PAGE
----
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What About The Clowns In Puerto Vallarta?

In defense of clowns, Puerto Vallarta could use more. Their entire function is to make people laugh, to amuse, entertain. We can all use a bit more laughter.

Some smart clown, before he was so designated, decided that to garner attention he could learn to juggle, dance, sing songs and do acrobatics to collect coins in plazas, on street corners, at traffic lights. We see them in abundance in larger cities, such as Mexico City and Guadalajara. In their roadside acts they incorporate fire, sharp swords, living and dead fish and, if balls aren’t readily available, rocks to juggle. When it was deemed that necessity was the mother of invention, Mexican clowns, formerly ordinary citizens who wanted to make a living peacefully, began to paint their faces.

An International Convention gathers in Mexico City annually, which attracts hundreds of clowns from the far reaches of Latin America. There’s no telling how many can cram into a single car for the journey but clowns attend this global event from many countries, including Canada and the USA. Awards are handed out; a lengthy laugh-a-thon is held along with an unrivaled display of colorful costumes of all types and backgrounds, including those reflecting traditional tribal clothing. In December, when communities and organizations make peregrinacions to the revered Basilica of Our Lady of Guadalupe in Mexico City celebrating the pre-Christmas fiestas, a huge assembly of clowns marches through the streets to honor the virgin.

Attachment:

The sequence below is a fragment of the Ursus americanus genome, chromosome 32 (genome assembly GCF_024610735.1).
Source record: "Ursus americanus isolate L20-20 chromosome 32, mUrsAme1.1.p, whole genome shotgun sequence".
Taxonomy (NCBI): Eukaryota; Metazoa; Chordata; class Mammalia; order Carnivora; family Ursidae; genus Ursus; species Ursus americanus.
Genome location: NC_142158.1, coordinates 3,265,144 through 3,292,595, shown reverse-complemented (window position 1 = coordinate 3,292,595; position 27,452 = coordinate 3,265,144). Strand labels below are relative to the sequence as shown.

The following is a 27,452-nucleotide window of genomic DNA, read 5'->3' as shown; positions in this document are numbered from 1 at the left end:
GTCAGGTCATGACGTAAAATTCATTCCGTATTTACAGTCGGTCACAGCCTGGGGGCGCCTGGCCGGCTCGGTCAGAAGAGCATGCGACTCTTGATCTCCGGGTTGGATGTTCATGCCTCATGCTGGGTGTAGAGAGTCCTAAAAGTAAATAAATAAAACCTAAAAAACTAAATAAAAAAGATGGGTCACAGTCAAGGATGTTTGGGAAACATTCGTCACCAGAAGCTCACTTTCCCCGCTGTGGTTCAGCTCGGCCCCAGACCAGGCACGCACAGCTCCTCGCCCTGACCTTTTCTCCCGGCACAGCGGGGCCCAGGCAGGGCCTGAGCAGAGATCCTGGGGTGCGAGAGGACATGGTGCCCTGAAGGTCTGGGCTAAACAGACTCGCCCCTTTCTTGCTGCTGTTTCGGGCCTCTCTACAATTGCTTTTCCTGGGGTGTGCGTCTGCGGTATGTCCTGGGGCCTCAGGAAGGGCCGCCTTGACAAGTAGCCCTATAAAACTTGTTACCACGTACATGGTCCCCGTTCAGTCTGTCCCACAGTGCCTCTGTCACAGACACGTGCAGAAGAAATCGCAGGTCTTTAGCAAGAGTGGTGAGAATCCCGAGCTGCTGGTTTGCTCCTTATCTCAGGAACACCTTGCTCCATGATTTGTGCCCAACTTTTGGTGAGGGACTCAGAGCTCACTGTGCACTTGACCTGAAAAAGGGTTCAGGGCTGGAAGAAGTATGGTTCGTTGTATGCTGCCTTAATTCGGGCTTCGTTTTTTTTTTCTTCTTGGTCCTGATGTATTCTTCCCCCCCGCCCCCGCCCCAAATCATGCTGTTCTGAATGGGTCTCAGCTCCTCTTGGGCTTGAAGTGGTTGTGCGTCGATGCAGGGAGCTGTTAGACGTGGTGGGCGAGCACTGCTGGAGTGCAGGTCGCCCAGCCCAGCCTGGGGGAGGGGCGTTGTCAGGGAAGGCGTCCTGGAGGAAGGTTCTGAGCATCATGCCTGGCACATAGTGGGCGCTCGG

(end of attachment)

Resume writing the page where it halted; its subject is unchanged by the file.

Clowns Without Borders (No Child Without a Smile) is one of the many organizations found throughout Mexico who promote the relief of suffering and conflict, in metropolitan cities and small villages alike. The key aim of these many clown groups and associations is to protest violence caused by cartels and the war on drugs.

Mexico treasures and honors their clowns. Cepillín (Little-Toothbrush) was revered and many have modeled themselves after the dentist who began to paint his face to calm children that came to him for care. His fame rose after a simple TV interview and Dr. Ricardo González Gutiérrez developed the weekly El Show de Cepillín. His fame grew, bringing educational programs, comedy and international guests to Mexican television.

Though some claim to be afraid of clowns and we have seen small children cower in their presence, Mexicans love their clowns and school age children are only amused and delighted. A person who is inspired to be a clown wants only to make the world smile.

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